Objectives of the Study

The broad objective of the research study has been to determine the perception of hotel guests towards the quality of service being offered by the hotels operating in the Amritsar city and their consequent impact on behavioral intentions formation towards these hotels. The specific objectives of the study are as follows:

  1. To study the relative importance of different behavioral intentions dimensions in respect to hotel guests.
  2. To study the impact of service quality operational analytic on behavioral intentions dimensions of the hotel guests.

Research Methodology

Sample and Data Collection

The universe of the study has been comprised of hotel guests stayed in 3-star, 4-star and 5-star hotels in the Amritsar city on account of personal and professional reasons. To serve the objectives of the study, data has been collected from sample size of 231 respondents from 13 hotels. The 3-star, 4-star and 5-star hotels and the respondents have been selected on the basis of randomized-judgement sampling technique. The research methodology has included primary data, which has been collected through structured questionnaire. Among the 300 questionnaires distributed in different hotels, a total of 231 questionnaires have been returned, accounting for the 77 percent response rate. Twenty-eight incomplete questionnaires have been excluded. The questionnaire contained 35 statements with specifying set of alternatives responses with respect to perception of the customers (22 statements) and their behavioral intentions (13 statements). The respondents have been required to select an alternative, which closely reflected their choice on 5-point Likert scale regarding their degree of the agreement or disagreement. The data have been analyzed with the help of descriptive statistics, exploratory factor analysis and regression analysis. Items in the demographic information have been used to yield descriptive information of the respondents (Table 1).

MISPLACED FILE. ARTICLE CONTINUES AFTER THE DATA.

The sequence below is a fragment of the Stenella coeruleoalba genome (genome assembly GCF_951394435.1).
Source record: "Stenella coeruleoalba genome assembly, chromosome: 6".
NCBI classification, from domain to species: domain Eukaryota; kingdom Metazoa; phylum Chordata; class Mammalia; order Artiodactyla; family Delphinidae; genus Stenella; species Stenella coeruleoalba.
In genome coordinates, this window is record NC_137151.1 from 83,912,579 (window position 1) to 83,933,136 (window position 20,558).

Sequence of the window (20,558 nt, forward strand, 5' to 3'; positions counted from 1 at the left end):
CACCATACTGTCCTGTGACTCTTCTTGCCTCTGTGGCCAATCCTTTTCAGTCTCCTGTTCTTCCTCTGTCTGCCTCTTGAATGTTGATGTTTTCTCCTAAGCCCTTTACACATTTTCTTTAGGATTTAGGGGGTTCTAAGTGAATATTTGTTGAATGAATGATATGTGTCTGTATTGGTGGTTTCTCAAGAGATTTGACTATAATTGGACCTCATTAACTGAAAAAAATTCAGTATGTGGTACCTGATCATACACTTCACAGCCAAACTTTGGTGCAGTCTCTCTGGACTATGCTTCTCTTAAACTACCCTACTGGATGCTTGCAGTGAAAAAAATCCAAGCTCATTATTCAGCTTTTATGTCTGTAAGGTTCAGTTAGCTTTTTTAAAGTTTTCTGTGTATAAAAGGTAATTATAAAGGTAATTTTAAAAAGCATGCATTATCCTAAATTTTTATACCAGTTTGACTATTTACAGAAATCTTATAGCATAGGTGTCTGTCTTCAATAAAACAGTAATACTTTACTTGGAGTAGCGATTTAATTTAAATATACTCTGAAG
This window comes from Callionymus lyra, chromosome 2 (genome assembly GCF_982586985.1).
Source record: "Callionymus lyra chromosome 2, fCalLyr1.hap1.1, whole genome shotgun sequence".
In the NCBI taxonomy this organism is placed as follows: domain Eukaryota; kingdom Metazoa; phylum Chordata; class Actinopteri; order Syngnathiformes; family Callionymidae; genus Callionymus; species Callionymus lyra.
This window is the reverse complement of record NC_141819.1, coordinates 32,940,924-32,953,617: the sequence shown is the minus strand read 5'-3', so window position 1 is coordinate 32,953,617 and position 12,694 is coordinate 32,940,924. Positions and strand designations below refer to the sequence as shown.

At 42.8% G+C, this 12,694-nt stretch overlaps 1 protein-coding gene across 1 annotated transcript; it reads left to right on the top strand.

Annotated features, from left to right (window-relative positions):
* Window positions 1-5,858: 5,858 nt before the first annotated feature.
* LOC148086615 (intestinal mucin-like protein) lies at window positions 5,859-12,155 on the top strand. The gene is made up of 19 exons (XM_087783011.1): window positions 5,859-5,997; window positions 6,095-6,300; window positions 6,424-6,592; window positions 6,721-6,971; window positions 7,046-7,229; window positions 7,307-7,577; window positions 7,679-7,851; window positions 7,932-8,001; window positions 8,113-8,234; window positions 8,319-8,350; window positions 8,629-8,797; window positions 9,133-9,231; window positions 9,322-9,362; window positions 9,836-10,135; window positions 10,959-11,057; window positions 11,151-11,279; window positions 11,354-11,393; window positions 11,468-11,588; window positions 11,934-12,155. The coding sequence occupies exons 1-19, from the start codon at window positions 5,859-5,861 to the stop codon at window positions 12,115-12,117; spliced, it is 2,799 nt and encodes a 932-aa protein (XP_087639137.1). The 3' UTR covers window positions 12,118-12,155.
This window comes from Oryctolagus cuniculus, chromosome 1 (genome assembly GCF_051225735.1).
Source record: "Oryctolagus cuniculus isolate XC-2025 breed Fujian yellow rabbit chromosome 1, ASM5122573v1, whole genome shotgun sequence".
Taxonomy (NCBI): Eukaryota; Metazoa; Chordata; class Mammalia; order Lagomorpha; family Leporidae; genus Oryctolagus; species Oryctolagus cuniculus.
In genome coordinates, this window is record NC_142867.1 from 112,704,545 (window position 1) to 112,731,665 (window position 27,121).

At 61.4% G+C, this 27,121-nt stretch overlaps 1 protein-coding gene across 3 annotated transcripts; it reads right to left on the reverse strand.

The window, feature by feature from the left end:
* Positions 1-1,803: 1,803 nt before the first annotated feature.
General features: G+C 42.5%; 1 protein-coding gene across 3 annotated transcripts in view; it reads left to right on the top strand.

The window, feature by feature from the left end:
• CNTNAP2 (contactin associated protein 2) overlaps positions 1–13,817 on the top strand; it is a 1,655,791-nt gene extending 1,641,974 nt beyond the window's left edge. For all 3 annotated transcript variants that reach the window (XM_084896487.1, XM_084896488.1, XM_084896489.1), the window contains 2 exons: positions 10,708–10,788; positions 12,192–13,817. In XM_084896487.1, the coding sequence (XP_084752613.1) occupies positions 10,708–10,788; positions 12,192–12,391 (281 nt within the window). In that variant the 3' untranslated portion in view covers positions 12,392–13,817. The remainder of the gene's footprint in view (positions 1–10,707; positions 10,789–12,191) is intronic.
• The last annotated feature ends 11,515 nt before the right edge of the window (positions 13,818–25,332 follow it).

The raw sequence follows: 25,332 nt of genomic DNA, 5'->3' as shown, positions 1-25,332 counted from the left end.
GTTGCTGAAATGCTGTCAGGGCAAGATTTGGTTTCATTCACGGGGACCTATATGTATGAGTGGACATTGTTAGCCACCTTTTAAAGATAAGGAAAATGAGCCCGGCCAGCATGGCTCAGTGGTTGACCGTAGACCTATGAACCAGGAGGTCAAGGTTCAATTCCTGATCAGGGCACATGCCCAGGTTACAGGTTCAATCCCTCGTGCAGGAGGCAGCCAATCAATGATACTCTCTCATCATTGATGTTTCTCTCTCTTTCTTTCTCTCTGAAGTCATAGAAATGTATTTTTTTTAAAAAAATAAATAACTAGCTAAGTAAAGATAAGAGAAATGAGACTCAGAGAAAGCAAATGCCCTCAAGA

Table 1: Demographic Profile of Respondents

Variable

Categories

No. of respondents

Percentage

Gender

Male

115

49.8

 

Female

116

50.2

Age (in years)

25-35

91

39.3

 

36-50

117

50.6

 

51-65

23

9.9

Occupation

Professional

42

18.1

 

Govt. Employee

68

29.4

 

Private Employee

62

26.8

 

Self-employed

30

12.9

 

Student

25

10.8

 

Non-working

04

1.7

Duration of stay

Less than 7 days

180

77.9

 

7-15 days

43

18.6

 

More than 15 days

08

3.5

 

Measurements

To study the perception of hotel guests with respect to different behavioral intentions dimensions and their relative importance, mean scores has been calculated for each behavioral intentions dimension. To measure the perceived service quality, SERVPERF scale has been used which was originally developed by Cronon & Taylor (1992). Behavioral intentions have been measured with the help of 5-dimensional and 13-itemized Behavioral-Intentions Battery, which was developed by Zeithaml, Berry & Parasuraman (1996).